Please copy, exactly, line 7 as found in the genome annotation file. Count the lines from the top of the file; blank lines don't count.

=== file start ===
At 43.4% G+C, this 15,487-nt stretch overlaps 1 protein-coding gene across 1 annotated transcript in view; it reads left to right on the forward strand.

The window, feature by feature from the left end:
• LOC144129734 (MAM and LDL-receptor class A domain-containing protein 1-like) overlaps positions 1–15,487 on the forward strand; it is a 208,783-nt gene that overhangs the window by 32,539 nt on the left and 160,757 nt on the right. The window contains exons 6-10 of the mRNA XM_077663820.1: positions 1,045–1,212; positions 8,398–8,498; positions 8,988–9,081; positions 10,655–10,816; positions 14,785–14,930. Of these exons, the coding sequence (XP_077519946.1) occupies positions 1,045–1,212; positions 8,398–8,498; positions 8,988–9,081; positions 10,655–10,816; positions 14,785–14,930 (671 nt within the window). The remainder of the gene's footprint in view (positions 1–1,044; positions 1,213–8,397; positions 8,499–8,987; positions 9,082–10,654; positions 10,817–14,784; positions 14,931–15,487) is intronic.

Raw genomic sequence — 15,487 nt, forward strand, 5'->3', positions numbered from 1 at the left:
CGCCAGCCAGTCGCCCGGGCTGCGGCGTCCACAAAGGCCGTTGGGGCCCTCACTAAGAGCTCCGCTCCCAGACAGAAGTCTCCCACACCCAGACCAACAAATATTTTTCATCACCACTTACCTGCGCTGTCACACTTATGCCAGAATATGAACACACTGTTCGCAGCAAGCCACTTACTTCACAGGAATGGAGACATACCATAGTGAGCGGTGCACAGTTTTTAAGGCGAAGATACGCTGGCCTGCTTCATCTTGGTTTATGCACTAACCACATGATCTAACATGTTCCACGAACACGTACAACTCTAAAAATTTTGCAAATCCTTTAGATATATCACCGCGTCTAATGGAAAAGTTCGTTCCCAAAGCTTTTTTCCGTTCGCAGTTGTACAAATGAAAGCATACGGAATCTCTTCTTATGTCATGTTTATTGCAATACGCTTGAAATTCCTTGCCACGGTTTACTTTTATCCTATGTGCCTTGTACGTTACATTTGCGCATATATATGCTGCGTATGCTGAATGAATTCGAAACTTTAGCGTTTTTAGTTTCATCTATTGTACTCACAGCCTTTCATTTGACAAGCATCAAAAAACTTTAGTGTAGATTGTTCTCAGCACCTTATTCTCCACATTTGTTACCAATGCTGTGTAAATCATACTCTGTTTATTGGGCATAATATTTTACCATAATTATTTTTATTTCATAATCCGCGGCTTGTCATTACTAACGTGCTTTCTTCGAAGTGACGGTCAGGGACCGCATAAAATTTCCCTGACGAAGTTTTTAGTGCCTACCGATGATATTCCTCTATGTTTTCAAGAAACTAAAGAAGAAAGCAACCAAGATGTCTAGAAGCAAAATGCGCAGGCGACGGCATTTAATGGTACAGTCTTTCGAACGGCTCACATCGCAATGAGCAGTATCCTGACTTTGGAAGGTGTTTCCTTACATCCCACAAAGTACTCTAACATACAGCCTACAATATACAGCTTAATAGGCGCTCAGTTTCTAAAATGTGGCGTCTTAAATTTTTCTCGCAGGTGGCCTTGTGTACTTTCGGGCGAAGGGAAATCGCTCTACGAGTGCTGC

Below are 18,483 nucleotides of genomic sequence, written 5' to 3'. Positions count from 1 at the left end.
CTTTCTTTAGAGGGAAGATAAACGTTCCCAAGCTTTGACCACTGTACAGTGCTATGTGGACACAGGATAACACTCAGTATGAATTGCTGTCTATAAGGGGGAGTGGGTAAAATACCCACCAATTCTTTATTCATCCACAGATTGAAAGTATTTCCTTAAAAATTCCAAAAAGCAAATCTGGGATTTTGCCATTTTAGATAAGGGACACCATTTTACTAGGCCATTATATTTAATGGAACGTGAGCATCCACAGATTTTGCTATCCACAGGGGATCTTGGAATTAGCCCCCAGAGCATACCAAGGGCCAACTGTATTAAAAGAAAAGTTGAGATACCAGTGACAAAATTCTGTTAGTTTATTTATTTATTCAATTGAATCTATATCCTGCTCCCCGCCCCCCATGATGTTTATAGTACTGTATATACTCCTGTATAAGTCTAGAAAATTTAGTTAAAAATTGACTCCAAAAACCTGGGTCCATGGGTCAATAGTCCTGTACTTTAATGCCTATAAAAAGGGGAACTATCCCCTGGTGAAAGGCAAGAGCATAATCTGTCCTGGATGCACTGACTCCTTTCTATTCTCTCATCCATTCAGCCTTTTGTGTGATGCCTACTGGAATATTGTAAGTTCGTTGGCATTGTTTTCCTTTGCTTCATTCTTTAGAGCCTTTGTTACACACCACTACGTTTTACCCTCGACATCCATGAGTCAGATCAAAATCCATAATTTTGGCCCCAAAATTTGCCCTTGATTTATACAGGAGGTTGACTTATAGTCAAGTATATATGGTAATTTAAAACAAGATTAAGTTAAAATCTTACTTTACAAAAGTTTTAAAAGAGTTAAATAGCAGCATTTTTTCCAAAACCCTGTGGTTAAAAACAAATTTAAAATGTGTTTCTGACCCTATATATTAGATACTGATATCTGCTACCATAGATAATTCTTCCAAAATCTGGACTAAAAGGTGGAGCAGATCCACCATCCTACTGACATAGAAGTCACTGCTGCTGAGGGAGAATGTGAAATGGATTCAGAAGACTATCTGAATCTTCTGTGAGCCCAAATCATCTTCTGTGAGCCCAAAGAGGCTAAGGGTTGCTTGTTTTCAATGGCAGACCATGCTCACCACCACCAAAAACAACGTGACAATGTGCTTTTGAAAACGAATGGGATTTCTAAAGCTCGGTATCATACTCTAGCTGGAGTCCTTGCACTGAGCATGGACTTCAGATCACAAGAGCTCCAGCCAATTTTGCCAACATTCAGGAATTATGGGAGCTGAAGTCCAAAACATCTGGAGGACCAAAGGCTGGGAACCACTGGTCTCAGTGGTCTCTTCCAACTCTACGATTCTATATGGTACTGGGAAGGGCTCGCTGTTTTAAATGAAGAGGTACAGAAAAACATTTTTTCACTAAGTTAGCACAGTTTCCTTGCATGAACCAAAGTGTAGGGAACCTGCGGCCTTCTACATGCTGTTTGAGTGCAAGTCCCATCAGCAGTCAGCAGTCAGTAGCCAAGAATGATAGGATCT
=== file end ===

CTTTCTTTAGAGGGAAGATAAACGTTCCCAAGCTTTGACCACTGTACAGTGCTATGTGGACACAGGATAACACTCAGTATGAATTGCTGTCTATAAGGGGGAGTGGGTAAAATACCCACCAATTCTTTATTCATCCACAGATTGAAAGTATTTCCTTAAAAATTCCAAAAAGCAAATCTGGGATTTTGCCATTTTAGATAAGGGACACCATTTTACTAGGCCATTATATTTAATGGAACGTGAGCATCCACAGATTTTGCTATCCACAGGGGATCTTGGAATTAGCCCCCAGAGCATACCAAGGGCCAACTGTATTAAAAGAAAAGTTGAGATACCAGTGACAAAATTCTGTTAGTTTATTTATTTATTCAATTGAATCTATATCCTGCTCCCCGCCCCCCATGATGTTTATAGTACTGTATATACTCCTGTATAAGTCTAGAAAATTTAGTTAAAAATTGACTCCAAAAACCTGGGTCCATGGGTCAATAGTCCTGTACTTTAATGCCTATAAAAAGGGGAACTATCCCCTGGTGAAAGGCAAGAGCATAATCTGTCCTGGATGCACTGACTCCTTTCTATTCTCTCATCCATTCAGCCTTTTGTGTGATGCCTACTGGAATATTGTAAGTTCGTTGGCATTGTTTTCCTTTGCTTCATTCTTTAGAGCCTTTGTTACACACCACTACGTTTTACCCTCGACATCCATGAGTCAGATCAAAATCCATAATTTTGGCCCCAAAATTTGCCCTTGATTTATACAGGAGGTTGACTTATAGTCAAGTATATATGGTAATTTAAAACAAGATTAAGTTAAAATCTTACTTTACAAAAGTTTTAAAAGAGTTAAATAGCAGCATTTTTTCCAAAACCCTGTGGTTAAAAACAAATTTAAAATGTGTTTCTGACCCTATATATTAGATACTGATATCTGCTACCATAGATAATTCTTCCAAAATCTGGACTAAAAGGTGGAGCAGATCCACCATCCTACTGACATAGAAGTCACTGCTGCTGAGGGAGAATGTGAAATGGATTCAGAAGACTATCTGAATCTTCTGTGAGCCCAAATCATCTTCTGTGAGCCCAAAGAGGCTAAGGGTTGCTTGTTTTCAATGGCAGACCATGCTCACCACCACCAAAAACAACGTGACAATGTGCTTTTGAAAACGAATGGGATTTCTAAAGCTCGGTATCATACTCTAGCTGGAGTCCTTGCACTGAGCATGGACTTCAGATCACAAGAGCTCCAGCCAATTTTGCCAACATTCAGGAATTATGGGAGCTGAAGTCCAAAACATCTGGAGGACCAAAGGCTGGGAACCACTGGTCTCAGTGGTCTCTTCCAACTCTACGATTCTATATGGTACTGGGAAGGGCTCGCTGTTTTAAATGAAGAGGTACAGAAAAACATTTTTTCACTAAGTTAGCACAGTTTCCTTGCATGAACCAAAGTGTAGGGAACCTGCGGCCTTCTACATGCTGTTTGAGTGCAAGTCCCATCAGCAGTCAGCAGTCAGTAGCCAAGAATGATAGGATCT